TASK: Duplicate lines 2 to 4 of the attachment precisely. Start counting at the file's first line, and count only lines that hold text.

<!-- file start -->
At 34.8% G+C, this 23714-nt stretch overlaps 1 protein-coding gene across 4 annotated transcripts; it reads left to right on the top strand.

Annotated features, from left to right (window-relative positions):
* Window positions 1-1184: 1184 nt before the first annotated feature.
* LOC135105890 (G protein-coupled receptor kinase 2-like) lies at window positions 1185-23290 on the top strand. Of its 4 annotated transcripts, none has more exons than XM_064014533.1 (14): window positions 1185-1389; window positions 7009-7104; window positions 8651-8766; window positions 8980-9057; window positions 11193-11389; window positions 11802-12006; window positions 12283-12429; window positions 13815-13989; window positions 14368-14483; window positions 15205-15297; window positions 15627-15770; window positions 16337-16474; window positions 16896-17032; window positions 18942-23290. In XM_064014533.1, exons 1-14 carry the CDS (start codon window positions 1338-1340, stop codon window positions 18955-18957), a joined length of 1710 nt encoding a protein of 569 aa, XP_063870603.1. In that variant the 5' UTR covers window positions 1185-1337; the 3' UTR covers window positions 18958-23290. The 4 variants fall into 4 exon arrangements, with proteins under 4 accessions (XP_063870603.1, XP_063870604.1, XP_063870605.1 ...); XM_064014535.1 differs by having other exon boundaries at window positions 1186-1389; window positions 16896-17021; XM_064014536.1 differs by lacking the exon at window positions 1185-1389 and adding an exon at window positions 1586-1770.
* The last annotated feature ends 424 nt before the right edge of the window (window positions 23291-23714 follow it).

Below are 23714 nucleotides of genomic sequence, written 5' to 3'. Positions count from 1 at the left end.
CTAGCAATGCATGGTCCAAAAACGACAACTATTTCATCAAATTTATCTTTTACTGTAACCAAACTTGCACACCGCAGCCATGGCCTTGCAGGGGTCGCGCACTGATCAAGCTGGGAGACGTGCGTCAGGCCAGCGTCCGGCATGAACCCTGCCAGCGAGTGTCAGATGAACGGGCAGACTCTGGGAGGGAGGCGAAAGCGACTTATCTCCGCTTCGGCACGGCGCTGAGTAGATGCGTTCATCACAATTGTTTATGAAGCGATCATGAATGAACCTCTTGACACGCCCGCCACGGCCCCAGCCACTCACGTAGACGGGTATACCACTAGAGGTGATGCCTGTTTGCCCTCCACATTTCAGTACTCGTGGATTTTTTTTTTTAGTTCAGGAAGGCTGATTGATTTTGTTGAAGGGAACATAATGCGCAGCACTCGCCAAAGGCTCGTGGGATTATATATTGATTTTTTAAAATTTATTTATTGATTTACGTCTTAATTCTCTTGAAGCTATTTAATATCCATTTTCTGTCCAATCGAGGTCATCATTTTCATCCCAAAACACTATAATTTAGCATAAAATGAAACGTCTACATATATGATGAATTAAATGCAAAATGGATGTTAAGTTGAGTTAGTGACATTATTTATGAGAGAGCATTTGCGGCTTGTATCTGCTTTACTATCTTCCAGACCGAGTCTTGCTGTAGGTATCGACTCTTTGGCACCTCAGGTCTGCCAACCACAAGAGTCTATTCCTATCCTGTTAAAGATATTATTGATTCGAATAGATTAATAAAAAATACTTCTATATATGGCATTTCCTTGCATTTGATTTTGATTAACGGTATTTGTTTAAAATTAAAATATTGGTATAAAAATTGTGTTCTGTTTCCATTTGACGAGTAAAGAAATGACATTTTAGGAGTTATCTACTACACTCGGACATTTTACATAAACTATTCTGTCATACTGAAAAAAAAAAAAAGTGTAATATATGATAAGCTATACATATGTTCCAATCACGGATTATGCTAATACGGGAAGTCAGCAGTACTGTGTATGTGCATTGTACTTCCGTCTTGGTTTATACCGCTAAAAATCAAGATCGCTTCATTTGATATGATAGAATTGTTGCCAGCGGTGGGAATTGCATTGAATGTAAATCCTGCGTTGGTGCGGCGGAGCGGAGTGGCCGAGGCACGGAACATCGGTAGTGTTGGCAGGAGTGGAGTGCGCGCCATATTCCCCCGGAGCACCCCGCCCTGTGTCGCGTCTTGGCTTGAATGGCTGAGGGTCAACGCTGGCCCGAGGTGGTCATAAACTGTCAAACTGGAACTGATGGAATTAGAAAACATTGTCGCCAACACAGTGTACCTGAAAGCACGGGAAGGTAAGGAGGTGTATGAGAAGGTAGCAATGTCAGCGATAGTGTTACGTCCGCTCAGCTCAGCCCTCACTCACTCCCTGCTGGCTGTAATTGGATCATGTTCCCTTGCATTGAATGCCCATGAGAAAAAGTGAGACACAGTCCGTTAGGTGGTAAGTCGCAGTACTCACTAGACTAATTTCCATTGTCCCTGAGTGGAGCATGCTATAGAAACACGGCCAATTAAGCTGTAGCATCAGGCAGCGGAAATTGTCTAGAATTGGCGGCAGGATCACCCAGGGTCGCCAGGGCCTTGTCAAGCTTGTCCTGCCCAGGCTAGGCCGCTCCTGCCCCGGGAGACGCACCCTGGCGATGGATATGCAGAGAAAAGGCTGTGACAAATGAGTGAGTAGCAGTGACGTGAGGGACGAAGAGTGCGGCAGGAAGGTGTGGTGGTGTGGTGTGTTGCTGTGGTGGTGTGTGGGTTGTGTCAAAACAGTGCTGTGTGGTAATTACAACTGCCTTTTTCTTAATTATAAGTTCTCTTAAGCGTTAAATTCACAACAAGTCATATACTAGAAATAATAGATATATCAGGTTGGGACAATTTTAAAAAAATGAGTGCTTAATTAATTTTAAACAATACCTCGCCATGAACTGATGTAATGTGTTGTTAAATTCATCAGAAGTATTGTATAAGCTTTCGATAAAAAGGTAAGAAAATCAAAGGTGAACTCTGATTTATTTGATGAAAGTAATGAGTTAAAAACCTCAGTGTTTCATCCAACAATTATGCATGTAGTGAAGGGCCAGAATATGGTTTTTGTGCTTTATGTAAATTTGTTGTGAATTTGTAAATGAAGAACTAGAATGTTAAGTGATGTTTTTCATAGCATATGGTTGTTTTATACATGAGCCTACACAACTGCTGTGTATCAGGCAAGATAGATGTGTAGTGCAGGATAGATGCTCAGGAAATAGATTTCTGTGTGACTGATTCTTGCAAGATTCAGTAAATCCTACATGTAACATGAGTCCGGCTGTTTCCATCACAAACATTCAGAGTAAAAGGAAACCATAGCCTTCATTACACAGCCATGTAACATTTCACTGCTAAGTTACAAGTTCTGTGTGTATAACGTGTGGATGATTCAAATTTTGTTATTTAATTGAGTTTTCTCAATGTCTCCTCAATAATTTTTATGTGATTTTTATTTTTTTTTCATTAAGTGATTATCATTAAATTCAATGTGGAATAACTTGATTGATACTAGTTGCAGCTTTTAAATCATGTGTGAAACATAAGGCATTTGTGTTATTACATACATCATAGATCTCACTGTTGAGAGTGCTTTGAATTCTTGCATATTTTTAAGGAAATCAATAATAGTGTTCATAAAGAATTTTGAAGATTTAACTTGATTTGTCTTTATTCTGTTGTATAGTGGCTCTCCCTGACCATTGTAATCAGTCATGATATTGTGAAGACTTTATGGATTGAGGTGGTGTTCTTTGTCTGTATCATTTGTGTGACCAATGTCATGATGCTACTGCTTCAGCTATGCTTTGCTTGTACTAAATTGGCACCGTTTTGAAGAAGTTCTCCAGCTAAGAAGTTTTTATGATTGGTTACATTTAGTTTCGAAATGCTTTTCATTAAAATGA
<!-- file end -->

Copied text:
Annotated features, from left to right (window-relative positions):
* Window positions 1-1184: 1184 nt before the first annotated feature.
* LOC135105890 (G protein-coupled receptor kinase 2-like) lies at window positions 1185-23290 on the top strand. Of its 4 annotated transcripts, none has more exons than XM_064014533.1 (14): window positions 1185-1389; window positions 7009-7104; window positions 8651-8766; window positions 8980-9057; window positions 11193-11389; window positions 11802-12006; window positions 12283-12429; window positions 13815-13989; window positions 14368-14483; window positions 15205-15297; window positions 15627-15770; window positions 16337-16474; window positions 16896-17032; window positions 18942-23290. In XM_064014533.1, exons 1-14 carry the CDS (start codon window positions 1338-1340, stop codon window positions 18955-18957), a joined length of 1710 nt encoding a protein of 569 aa, XP_063870603.1. In that variant the 5' UTR covers window positions 1185-1337; the 3' UTR covers window positions 18958-23290. The 4 variants fall into 4 exon arrangements, with proteins under 4 accessions (XP_063870603.1, XP_063870604.1, XP_063870605.1 ...); XM_064014535.1 differs by having other exon boundaries at window positions 1186-1389; window positions 16896-17021; XM_064014536.1 differs by lacking the exon at window positions 1185-1389 and adding an exon at window positions 1586-1770.